CEO Steve Hoover sees a path to bring 3D printing to mid-volume manufacturers with his composite-capable machines.
Impossible Objects founder Robert Swartz brought a mathematical approach to 3D printing. “It originated literally in the garage of the founder with a radical new idea,” says Hoover.
Explains Hoover, “It’s atoms to bits, if you will, and how do I convert bits to atoms? That’s what 3D printing does. He got enamored with the merging of the physical and digital worlds.”
Swartz subsequently started developing his own 3D-printing technology from scratch. He saw a need for innovation: entrenched technologies are not a good match for mid-volume manufacturing.
“There’s a few fundamental ways to do 3D printing today,” explains Hoover. “They melt plastic and squirt it out of a nozzle, like a hot melt glue gun. They shine light on a chemical and they cure it. They take a bed of powder, and they shine a laser on it to fuse those particles together. All of those have some significant limitations, and Bob devised the CBAM process — the composite-based additive manufacturing process — to get around those.”
CBAM’s big selling points? Material properties and printing speed.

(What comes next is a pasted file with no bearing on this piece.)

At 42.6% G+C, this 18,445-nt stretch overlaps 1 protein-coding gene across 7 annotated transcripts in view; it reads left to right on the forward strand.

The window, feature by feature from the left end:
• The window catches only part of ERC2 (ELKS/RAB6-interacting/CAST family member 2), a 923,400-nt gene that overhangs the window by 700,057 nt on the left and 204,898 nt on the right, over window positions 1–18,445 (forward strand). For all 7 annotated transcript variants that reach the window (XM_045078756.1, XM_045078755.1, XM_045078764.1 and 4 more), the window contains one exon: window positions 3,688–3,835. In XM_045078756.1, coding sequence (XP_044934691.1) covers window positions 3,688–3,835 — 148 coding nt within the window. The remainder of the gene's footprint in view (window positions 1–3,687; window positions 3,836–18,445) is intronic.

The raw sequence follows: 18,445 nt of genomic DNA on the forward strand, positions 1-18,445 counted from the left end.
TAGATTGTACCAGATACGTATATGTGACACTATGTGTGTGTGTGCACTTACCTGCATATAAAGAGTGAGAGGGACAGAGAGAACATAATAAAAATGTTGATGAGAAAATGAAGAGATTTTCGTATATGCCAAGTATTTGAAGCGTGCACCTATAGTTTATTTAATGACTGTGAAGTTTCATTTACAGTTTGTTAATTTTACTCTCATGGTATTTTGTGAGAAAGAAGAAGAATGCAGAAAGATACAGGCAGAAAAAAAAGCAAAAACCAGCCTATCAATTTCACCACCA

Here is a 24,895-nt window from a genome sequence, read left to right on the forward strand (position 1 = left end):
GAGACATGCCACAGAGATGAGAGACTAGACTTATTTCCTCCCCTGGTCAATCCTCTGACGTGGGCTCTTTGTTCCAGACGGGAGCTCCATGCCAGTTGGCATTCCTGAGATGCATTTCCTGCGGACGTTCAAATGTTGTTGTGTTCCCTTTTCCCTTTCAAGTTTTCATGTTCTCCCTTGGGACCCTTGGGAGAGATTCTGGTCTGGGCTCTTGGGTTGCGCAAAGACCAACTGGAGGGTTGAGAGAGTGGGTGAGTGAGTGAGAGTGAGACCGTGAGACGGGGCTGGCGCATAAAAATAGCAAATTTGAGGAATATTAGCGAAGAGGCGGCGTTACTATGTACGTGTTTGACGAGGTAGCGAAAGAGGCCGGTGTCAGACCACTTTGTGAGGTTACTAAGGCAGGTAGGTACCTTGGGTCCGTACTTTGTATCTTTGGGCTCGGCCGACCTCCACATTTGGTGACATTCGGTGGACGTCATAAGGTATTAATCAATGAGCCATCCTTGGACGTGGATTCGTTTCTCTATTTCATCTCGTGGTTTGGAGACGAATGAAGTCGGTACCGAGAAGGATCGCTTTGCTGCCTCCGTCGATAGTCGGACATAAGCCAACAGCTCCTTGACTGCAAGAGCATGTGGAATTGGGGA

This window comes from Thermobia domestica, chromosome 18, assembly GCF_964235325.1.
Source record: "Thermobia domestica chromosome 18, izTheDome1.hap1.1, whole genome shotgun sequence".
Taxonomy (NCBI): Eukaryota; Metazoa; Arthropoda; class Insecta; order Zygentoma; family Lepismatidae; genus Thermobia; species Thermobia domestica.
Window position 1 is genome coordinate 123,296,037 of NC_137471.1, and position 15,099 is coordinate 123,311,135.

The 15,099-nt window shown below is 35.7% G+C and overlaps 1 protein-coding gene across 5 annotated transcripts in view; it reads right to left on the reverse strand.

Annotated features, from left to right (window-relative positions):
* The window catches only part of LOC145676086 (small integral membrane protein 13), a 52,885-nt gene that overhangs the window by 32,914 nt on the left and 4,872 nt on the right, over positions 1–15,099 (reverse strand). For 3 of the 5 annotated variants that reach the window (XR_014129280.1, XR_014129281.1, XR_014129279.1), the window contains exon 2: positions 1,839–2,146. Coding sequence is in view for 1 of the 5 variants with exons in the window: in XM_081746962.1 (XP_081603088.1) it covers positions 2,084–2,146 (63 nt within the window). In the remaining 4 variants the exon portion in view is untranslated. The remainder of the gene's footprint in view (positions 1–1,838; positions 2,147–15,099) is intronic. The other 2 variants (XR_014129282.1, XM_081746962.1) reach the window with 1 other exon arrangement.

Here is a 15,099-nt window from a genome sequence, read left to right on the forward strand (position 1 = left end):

Hoover elaborates, “Because of our process, the way it inherently works, we can combine two disparate materials together and make a composite. Everybody knows composites are the strongest things out there. You want carbon fiber, fiberglass.”
“A lot of 3D printing has traditionally been relegated to prototyping because of part strength — the robustness of the materials,” he continues “It’s gotten better over time — you’ve got metal printers today, but compared to any other kind of polymer-based printer, we can make stronger and better parts.”
Printing speed will ultimately be the biggest differentiator, Hoover adds. “The major thing today keeping 3D printing from breaking into low-volume manufacturing — let alone mid-volume or high-volume — is simply speed. They’re just slow.”